Author Archive

Chris Sale’s Dominant Memorial Day

Three weeks ago, it looked like Chris Sale would no longer be starting games for the Chicago White Sox. Yesterday, he struck out over half the batters he faced in 7.1 innings.

It’s been an interesting year already for the sinewy blue chip. Sale, 23, had immediate success in moving to the starting rotation after spending the entirety of his two major league seasons overwhelming batters from the bullpen. His first five starts resulted in three wins, a 2.82 ERA and opposing hitters were hitting just .205/.262/.342.

Then due to some rather mysterious general elbow fatigue, Sale was moved back to the bullpen where he summarily blew a save on an unearned run. Days later, Sale managed to convince Robin Ventura (or whomever necessary) that he ought to be starting again, and he’s been filthy ever since. In his four starts after the bullpen flap, he’s posted a 1.82 ERA over 24.2 innings pitched, holding opponents to a .189/.247/.244 slash line.

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Jimmy Rollins’s Vanishing Bat

One of the more confounding parts of baseball, and surely if you’re a baseball player, is the disappearance of what appeared to be an entirely reliable skill set for extended periods of time. Some of it can be explained away by statistical measures while others are attempted to be explained away by a narrative. But frequently, it’s hard to unearth a tidy explanation. And that’s simultaneously frustrating and rather fascinating.

I was scanning the leader board recently, looking at strikeout and walk rates for hitters and those who have seen notable changes this year. For curiosity’s sake, here’s what caught my eye after a cursory glance:

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Beltran’s Best Season?

One of my closest friends is a St. Louis native, and after the tumult of contract misadventures this past off season, he asked me how I thought the Cardinals might fare in 2012. My comment was that they’d win more games in 2012 than they did in 2011 — bank on it. But most of that was wrapped up in the notion that they’d get Adam Wainwright back to form, Lance Berkman would be relatively healthy and better suited defensively at first base and Carlos Beltran would produce somewhere around four wins.

Some prognosticator I am. Thank goodness for Carlos Beltran — right, St. Louis?

After just 33 games, Beltran has already posted 2.2 wins above replacement, and although he has played decent on defense, his WAR total is almost entirely accounted for with his bat. His slash line stands at .298/.406/.653 with 13 home runs and 32 RBI. He is among the league leaders in WAR, and is just 0.1 WAR behind Matt Kemp. And what’s particularly notable about the current WAR leaders is the potential for regression:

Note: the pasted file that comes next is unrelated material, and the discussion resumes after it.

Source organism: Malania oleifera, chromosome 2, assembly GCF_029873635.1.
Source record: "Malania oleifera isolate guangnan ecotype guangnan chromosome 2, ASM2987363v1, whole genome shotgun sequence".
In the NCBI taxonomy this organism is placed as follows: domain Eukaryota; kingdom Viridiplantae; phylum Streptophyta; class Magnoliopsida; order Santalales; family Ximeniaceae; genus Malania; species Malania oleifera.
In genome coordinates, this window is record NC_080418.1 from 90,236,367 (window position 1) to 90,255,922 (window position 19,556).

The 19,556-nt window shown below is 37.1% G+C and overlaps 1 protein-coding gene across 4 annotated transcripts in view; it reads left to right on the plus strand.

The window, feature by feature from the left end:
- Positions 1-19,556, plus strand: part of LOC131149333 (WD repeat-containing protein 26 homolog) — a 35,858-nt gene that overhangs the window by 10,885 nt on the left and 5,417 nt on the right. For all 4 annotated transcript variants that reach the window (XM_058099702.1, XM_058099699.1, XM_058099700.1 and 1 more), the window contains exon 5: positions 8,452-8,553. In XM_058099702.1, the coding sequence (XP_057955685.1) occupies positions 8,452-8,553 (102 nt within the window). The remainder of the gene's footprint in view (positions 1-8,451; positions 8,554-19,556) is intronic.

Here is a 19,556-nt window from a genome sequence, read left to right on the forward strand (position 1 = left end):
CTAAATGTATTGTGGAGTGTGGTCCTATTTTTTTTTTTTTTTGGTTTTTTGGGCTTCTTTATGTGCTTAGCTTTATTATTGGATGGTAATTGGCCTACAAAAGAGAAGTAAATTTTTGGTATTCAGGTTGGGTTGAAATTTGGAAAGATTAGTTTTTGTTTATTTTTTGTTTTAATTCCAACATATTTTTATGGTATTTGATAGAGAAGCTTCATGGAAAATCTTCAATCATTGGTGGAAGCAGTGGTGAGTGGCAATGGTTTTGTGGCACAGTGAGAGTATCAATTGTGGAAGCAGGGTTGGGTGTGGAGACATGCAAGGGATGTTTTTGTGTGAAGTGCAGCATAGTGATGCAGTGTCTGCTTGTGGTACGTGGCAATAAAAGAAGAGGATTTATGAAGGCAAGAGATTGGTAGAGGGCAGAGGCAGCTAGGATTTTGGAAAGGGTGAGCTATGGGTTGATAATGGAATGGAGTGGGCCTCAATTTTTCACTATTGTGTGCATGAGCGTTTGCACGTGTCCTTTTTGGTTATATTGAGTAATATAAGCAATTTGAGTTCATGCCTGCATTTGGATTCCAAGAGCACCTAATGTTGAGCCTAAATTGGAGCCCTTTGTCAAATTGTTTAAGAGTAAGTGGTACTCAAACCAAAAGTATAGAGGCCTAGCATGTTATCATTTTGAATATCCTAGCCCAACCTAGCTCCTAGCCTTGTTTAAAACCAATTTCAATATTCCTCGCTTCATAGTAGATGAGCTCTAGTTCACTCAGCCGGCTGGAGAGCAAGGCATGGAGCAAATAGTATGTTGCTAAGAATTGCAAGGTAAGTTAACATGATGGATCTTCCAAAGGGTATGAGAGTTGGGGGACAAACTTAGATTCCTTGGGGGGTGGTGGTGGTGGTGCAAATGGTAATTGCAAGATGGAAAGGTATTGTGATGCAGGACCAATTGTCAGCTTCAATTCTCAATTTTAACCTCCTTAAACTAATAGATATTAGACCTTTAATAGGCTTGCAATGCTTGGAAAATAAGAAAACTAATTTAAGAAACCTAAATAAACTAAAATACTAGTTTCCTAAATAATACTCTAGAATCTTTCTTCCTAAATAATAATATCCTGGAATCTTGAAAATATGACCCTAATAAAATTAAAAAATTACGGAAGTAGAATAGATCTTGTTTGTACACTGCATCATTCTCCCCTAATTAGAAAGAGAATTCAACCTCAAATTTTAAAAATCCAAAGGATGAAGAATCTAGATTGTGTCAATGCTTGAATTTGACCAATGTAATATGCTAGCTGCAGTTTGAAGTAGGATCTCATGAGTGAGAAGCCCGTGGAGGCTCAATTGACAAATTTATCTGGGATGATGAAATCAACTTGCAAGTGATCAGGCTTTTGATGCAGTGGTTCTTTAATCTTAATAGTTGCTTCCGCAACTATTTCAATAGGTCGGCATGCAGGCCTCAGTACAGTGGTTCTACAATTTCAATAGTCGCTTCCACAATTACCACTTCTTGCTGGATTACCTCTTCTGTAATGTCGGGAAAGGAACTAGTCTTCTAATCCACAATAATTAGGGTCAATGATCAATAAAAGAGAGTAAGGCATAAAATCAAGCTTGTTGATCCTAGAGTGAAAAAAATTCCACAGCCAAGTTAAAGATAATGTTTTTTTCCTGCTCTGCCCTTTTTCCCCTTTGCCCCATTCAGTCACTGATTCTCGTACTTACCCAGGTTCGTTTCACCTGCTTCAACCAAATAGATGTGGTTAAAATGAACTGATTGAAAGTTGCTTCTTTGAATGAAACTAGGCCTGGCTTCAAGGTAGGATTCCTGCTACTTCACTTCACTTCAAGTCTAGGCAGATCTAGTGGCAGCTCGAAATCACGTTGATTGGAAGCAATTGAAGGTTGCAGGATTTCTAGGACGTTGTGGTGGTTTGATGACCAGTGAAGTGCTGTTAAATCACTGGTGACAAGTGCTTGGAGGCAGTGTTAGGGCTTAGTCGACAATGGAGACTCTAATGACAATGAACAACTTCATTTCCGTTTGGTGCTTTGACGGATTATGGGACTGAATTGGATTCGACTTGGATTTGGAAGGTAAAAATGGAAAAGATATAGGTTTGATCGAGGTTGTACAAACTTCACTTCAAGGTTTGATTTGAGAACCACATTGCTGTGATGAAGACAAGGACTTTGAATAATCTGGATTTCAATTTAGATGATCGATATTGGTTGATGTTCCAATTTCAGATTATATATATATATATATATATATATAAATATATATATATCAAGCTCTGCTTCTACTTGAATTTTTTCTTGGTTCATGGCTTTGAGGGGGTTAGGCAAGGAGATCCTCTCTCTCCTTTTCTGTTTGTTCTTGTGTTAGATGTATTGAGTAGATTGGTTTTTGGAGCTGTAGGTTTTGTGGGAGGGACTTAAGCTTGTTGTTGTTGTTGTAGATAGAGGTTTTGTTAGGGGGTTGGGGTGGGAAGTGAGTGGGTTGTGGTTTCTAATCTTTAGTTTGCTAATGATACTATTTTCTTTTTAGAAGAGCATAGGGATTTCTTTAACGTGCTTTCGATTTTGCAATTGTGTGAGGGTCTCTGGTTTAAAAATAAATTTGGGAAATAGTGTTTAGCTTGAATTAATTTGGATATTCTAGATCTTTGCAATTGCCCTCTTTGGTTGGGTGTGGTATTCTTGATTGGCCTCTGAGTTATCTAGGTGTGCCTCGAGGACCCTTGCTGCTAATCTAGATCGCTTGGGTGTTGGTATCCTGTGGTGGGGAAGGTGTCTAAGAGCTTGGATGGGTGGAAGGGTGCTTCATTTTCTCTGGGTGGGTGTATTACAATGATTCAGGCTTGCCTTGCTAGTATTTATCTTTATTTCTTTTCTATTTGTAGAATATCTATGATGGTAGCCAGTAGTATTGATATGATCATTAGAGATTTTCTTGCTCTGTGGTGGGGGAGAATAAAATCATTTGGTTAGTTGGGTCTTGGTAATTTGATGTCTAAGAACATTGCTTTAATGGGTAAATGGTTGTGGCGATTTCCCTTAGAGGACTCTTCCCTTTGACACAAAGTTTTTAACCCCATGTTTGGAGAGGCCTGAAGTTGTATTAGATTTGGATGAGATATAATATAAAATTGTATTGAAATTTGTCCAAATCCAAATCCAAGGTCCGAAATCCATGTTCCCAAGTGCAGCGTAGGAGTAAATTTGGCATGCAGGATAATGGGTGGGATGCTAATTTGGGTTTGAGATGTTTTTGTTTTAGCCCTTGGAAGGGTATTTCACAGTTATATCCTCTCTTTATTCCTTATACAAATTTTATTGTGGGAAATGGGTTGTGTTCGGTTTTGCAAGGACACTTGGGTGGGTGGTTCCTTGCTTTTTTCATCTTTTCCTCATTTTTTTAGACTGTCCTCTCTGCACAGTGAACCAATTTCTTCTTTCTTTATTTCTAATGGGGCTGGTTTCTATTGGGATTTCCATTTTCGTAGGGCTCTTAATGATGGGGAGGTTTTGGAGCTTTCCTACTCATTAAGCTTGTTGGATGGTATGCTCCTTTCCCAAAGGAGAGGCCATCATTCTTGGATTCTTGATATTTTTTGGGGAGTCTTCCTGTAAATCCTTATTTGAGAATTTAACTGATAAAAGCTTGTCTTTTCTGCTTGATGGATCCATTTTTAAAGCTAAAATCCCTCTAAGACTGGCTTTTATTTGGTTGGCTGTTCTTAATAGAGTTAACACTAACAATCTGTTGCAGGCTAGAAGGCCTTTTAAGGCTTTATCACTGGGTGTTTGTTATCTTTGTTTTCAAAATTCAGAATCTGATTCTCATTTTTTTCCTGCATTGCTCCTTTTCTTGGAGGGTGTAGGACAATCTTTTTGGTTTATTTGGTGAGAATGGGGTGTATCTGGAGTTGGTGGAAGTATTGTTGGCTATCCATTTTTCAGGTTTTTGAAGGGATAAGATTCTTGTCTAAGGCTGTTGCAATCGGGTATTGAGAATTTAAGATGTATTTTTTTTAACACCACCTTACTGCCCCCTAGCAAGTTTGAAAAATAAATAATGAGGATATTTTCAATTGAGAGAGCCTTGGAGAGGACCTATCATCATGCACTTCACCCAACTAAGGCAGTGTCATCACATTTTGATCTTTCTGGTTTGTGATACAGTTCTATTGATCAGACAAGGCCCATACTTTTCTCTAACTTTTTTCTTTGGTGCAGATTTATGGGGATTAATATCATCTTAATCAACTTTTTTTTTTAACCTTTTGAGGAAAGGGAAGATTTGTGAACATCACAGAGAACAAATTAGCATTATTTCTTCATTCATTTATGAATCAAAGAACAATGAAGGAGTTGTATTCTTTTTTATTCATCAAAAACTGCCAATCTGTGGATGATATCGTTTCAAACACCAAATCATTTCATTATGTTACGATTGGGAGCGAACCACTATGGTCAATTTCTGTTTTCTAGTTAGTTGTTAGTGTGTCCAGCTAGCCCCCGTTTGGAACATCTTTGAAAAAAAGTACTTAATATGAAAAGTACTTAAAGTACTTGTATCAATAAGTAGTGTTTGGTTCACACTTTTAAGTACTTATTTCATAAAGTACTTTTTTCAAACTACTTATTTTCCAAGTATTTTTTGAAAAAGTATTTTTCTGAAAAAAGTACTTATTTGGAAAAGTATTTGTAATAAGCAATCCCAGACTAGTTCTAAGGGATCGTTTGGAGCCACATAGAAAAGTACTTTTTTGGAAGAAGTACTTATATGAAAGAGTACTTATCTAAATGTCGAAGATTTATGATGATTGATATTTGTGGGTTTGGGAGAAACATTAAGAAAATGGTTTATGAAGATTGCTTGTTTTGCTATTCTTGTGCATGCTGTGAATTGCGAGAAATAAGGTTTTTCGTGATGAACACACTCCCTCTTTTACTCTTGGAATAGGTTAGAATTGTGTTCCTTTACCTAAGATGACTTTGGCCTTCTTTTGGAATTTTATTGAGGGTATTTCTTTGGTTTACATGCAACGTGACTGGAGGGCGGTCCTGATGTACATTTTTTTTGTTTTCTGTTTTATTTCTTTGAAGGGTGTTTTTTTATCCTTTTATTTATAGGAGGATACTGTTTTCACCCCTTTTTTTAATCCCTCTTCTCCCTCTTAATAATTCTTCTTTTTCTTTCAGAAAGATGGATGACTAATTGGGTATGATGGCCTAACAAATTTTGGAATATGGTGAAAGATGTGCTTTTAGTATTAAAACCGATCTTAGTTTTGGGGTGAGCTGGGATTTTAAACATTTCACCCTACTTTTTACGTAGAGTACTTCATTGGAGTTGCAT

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Change of Scenery Struggles to Hit Its Weight

Each winter we’re treated to the swapping or signing of former high draft picks, once productive players who have worn out their welcome, or players previously thought to have a great future devoid of on-field results. When the local media narrative begins, these players are often referred to as those who might benefit from a “change of scenery.”

“It might be just what the doctor ordered to get back on track.”

“Never felt comfortable in (insert city).”

“Needs a fresh start,” they’ll say.

Objectively, it feels rather silly to think in this game of inches that a new cut of grass, color of stirrups, or fan base might provide an entirely different result for players. But count me among the many fans who frequently think it just might work. And yet, examples of it working out are few.

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Mat Latos: Velocity, Repertoire, and Command

In 2011, Mat Latos emerged from April with an 0-4 record and an earned run average near five. Even though he’s wearing a different uniform, things must be feeling eerily familiar right now.

After three starts, Latos finds himself winless with his new team and currently possesses an unseemly 8.22 ERA and 1.89 WHIP. Yes, the ERA predictors suggest Latos hasn’t been quite this bad and no, he hasn’t had much in the way of good luck on batted balls. But his command has been off, his repertoire has seemingly changed, and and after his last effort versus the St. Louis Cardinals, giving up eight earned runs over 5.2 innings pitched, there were some serious concerns in Cincinnati about their prize off season acquisition.

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